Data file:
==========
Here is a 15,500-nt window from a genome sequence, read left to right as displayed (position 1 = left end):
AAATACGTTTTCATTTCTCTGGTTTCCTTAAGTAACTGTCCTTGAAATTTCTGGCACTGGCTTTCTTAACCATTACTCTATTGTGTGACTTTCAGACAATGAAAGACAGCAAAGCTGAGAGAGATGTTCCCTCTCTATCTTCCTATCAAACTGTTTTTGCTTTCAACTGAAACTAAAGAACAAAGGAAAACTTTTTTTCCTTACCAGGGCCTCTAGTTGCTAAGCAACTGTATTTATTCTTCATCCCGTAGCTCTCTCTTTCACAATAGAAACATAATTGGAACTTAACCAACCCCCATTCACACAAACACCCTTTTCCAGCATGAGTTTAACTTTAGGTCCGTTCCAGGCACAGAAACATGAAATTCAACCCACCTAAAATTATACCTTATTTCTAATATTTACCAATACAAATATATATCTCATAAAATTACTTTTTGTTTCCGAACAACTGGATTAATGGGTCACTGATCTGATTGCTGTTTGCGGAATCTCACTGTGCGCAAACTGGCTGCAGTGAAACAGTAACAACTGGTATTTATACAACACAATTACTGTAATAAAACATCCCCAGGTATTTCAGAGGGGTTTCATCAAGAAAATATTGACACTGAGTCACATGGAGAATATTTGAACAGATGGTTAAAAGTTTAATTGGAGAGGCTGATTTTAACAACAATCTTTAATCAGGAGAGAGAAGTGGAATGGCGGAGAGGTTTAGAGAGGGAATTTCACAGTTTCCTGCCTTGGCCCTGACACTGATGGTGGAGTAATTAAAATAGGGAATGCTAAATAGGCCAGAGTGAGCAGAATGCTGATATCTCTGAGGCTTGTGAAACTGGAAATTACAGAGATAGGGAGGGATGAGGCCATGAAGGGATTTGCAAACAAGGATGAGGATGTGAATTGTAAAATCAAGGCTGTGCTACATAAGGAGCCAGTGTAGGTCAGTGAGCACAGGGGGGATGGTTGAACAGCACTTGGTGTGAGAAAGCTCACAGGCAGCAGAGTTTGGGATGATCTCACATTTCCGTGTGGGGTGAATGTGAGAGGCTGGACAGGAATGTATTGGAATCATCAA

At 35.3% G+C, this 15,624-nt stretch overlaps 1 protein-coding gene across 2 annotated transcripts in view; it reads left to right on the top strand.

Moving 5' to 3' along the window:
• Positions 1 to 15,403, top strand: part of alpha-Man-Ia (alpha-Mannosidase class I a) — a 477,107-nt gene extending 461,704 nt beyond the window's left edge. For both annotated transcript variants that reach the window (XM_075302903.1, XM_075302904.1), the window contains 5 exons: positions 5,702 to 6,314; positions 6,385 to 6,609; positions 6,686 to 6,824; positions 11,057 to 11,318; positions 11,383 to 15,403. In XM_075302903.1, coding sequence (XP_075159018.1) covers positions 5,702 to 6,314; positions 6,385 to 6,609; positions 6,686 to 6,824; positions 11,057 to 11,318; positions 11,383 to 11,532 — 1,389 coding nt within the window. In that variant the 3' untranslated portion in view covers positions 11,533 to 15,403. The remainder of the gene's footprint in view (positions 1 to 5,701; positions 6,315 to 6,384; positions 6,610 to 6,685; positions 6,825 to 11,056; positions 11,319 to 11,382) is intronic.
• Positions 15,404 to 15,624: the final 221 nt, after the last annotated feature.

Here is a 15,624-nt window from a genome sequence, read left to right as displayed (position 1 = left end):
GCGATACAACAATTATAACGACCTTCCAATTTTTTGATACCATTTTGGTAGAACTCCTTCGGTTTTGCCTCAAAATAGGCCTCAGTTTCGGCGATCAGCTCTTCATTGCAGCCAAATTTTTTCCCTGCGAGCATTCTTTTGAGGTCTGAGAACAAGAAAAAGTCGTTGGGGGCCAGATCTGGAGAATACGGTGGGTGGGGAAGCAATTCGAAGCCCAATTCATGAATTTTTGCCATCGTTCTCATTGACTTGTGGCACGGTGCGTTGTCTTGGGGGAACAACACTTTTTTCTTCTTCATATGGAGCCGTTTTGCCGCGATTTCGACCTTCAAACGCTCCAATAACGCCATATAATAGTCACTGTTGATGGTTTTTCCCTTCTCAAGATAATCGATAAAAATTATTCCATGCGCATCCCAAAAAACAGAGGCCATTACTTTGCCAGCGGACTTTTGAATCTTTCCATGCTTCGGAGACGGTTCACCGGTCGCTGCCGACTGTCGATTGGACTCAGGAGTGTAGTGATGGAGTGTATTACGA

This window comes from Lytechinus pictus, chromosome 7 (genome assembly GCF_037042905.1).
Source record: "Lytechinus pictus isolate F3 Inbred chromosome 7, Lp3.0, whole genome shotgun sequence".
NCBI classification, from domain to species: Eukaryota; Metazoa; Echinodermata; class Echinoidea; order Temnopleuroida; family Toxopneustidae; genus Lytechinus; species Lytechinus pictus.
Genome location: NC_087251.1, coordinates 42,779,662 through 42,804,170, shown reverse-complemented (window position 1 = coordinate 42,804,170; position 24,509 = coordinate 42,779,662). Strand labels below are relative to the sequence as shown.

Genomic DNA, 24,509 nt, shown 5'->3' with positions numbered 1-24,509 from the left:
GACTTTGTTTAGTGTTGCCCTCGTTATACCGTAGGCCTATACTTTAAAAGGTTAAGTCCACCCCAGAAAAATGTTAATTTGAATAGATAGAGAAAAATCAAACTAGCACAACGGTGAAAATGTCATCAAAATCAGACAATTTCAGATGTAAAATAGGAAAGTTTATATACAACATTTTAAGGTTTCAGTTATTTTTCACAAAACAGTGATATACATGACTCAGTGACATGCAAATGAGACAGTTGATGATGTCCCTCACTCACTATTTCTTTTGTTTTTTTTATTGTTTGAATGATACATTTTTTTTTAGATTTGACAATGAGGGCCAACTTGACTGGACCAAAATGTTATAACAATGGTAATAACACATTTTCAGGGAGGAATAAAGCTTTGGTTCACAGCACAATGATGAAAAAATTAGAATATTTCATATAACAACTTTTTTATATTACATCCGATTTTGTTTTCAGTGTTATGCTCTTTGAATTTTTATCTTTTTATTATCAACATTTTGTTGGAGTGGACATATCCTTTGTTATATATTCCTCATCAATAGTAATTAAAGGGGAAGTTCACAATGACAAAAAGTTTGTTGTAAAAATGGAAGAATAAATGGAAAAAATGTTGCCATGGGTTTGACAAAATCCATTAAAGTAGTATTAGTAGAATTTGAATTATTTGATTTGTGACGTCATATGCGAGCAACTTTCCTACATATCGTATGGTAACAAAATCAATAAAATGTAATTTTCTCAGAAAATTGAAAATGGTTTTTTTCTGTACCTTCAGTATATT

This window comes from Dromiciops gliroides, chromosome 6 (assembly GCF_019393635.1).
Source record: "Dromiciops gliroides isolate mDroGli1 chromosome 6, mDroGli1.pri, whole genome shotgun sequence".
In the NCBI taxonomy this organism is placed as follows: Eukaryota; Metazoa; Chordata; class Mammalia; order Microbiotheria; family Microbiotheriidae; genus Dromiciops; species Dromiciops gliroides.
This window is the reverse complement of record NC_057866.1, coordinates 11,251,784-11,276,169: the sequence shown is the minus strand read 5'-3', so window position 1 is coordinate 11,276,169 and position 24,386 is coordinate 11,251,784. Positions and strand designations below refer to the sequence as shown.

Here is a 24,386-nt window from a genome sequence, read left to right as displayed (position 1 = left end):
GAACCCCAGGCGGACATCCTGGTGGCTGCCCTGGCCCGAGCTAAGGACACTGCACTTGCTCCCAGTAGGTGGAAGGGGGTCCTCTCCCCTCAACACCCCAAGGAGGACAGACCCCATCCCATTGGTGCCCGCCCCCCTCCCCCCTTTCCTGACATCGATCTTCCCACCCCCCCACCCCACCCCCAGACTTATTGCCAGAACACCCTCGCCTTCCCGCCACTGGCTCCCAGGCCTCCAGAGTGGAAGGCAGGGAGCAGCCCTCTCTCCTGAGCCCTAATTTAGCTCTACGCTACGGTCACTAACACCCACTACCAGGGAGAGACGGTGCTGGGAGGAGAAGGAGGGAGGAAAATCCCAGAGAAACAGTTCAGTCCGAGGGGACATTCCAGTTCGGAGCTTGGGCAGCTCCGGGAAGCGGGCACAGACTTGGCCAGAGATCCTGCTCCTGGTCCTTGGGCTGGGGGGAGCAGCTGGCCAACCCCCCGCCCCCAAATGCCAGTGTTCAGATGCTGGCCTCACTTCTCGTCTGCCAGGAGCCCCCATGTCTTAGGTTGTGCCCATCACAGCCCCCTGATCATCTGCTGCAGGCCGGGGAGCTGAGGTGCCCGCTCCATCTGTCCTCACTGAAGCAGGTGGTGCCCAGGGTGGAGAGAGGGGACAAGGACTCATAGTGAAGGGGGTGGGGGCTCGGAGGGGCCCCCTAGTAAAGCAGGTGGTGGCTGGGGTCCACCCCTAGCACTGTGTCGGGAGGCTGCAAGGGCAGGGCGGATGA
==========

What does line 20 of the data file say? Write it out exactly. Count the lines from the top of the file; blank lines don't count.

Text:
GAACCCCAGGCGGACATCCTGGTGGCTGCCCTGGCCCGAGCTAAGGACACTGCACTTGCTCCCAGTAGGTGGAAGGGGGTCCTCTCCCCTCAACACCCCAAGGAGGACAGACCCCATCCCATTGGTGCCCGCCCCCCTCCCCCCTTTCCTGACATCGATCTTCCCACCCCCCCACCCCACCCCCAGACTTATTGCCAGAACACCCTCGCCTTCCCGCCACTGGCTCCCAGGCCTCCAGAGTGGAAGGCAGGGAGCAGCCCTCTCTCCTGAGCCCTAATTTAGCTCTACGCTACGGTCACTAACACCCACTACCAGGGAGAGACGGTGCTGGGAGGAGAAGGAGGGAGGAAAATCCCAGAGAAACAGTTCAGTCCGAGGGGACATTCCAGTTCGGAGCTTGGGCAGCTCCGGGAAGCGGGCACAGACTTGGCCAGAGATCCTGCTCCTGGTCCTTGGGCTGGGGGGAGCAGCTGGCCAACCCCCCGCCCCCAAATGCCAGTGTTCAGATGCTGGCCTCACTTCTCGTCTGCCAGGAGCCCCCATGTCTTAGGTTGTGCCCATCACAGCCCCCTGATCATCTGCTGCAGGCCGGGGAGCTGAGGTGCCCGCTCCATCTGTCCTCACTGAAGCAGGTGGTGCCCAGGGTGGAGAGAGGGGACAAGGACTCATAGTGAAGGGGGTGGGGGCTCGGAGGGGCCCCCTAGTAAAGCAGGTGGTGGCTGGGGTCCACCCCTAGCACTGTGTCGGGAGGCTGCAAGGGCAGGGCGGATGA